Doing research, there are plenty of stuff we should take care of, different articles and notes, websites etc..

It is sometimes hard to stay ordered and not to get lost in too many pieces of information. How do you organize your work? Are there any helpful software tools to conduct research projects — in my case, a thesis?


3 Answers 3


For me, it is difficult to give a fit-for-all answer. The best method is the method that you are most comfortable with. Different people use different tools. My M.Sc. thesis supervisor was a believer in taking notes in paper notebooks. I prefer to construct a set of structured folders in my PC and and use them for managing different aspects of a project (codes, texts, papers, notes, media, etc.). Of course, there are software tools that can be helpful too. As Elad Den has answered, reference tools are very helpful (I have personally used Zotero but couldn't like it much and ultimately used plain BibTex files).

On the other hand, there are project management tools that some people are very comfortable with (after all, a thesis is a big project). Trello is a popular and free tool that is very simple to use (I have used it for non-research projects and was very comfortable with it and I believe that it has potentials for managing research projects). Evernote is also another tool that is great for taking notes and has some project management features.

Generally, and based on my personal observations, it mostly depends on your personal preferences and I believe that it is a good investment to spend some time on trying different methods and finding (and/or fine-tuning) your approach. Also, it is not a bad idea to have a talk with your supervisor and have his/her opinion.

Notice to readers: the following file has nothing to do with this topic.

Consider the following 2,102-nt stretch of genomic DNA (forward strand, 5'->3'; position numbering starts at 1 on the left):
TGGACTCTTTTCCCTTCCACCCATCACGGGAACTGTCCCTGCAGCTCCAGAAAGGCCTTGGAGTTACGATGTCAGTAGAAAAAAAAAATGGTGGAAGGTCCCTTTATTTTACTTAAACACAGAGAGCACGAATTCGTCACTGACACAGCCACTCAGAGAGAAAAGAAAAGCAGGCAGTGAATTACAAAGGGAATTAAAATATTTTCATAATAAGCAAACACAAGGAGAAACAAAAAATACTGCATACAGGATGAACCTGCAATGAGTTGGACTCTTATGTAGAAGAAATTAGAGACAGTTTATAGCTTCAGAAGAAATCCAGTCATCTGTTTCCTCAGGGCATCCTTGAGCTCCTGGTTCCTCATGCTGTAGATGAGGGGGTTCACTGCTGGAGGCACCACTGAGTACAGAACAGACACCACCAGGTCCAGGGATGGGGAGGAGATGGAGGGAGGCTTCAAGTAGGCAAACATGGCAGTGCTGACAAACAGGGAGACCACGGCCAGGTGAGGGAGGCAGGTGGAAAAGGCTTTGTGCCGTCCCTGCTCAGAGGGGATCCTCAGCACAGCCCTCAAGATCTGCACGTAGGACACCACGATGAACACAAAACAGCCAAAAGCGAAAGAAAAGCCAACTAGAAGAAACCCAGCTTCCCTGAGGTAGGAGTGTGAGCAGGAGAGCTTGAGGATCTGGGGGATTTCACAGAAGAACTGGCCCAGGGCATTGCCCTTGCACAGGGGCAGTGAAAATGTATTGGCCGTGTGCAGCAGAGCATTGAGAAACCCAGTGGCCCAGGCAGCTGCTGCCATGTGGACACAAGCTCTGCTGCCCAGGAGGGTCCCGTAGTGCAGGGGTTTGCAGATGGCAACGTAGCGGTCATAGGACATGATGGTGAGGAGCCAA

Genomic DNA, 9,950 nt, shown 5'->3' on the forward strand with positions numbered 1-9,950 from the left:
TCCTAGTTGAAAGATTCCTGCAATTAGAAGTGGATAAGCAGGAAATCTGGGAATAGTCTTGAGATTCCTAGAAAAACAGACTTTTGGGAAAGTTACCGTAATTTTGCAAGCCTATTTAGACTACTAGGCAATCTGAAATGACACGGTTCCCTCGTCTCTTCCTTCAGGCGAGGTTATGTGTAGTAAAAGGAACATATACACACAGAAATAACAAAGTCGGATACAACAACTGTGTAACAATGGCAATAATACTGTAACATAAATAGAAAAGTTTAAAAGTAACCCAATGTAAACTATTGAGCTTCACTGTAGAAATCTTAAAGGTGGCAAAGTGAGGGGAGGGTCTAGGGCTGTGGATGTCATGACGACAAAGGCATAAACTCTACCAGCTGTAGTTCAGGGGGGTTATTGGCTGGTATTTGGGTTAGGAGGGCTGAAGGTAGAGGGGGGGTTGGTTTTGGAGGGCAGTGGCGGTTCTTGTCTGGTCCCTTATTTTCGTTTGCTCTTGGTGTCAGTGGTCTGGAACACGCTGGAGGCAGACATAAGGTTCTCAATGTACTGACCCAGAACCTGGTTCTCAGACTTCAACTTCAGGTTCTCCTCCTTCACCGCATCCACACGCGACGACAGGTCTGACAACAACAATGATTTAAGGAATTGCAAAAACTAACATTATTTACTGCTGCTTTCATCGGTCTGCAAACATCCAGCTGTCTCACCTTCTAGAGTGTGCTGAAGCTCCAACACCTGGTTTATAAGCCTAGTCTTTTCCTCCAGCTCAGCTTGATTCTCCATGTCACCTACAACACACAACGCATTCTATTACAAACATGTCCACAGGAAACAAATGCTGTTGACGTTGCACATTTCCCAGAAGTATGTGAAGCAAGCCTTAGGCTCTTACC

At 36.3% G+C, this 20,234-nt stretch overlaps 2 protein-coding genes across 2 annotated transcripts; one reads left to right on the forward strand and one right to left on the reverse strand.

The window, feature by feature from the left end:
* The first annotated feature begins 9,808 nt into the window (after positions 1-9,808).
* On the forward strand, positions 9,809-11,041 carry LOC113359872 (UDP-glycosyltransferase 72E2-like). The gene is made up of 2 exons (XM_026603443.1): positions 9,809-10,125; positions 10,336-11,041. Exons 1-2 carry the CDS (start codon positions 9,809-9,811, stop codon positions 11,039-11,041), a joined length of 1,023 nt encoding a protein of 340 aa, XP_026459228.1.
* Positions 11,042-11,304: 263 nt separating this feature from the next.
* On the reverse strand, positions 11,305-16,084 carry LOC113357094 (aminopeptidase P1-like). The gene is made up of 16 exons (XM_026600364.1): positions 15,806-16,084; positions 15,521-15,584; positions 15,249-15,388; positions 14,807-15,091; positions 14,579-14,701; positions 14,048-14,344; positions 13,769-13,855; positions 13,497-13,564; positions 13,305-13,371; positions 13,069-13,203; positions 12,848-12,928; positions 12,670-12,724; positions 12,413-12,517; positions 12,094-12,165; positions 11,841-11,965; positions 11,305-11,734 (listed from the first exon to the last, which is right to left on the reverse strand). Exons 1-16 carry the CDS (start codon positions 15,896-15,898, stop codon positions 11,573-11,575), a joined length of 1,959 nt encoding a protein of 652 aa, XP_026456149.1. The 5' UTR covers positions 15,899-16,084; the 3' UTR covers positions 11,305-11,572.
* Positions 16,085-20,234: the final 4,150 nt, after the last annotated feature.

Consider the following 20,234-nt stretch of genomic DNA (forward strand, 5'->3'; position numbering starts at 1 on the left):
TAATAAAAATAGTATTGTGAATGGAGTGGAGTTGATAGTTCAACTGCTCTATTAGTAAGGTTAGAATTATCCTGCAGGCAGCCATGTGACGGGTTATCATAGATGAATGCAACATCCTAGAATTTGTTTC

I recommend working with reference tools such as the likes of Jabref (or Mendeley or Refworks or whatnot). They are bibliography tools, but they can also be used to orginise your references. You can add the abstracts and your own notes. The great advantage in using such tools is that when the day comes to use this information in your thesis your bibliographical database will be ready.

  • 1
    If you are familiar with Jabref, than a look on Docear (docear.org) may be interesting. It includes JabRef, bridges (back) to TeX and wordprocessors, yet additionally offers mindmapping to the literature already managed/annotated, and (optional, based on these maps) suggests further literature.
    – Buttonwood
    Jul 24, 2017 at 20:35

Outlook is good for organizing meetings, seminars and other events in calendar. Onenote is quite good as well, although I don't know if it is has project management features as MxNx said Evernote has. You can also consider online repositories as a way to inspire progress. Research-gate for example is not just a repository, but a way to update projects. Outlook is also the ideal way to manage your various mail accounts. You can add more than one email and also group categories, such as supervisory team, writing groups etc. You can even make a team in outlook, which allows you to send emails to select groups of people in one click.

Others have also mentioned tools such as Mendeley, personally I use Endnote to organize my references and annotated bibliographies. I don't upload my papers, so I didn't see the need to branch out into Mendeley. Instead I use separate folders for each task. You can use Mindmappers to conceptually organize your ideas. You an also use a tool such as Harzing's Publish or Perish to keep track of citations by researcher and other parameters, or simply use alerts in Google Scholar etc.

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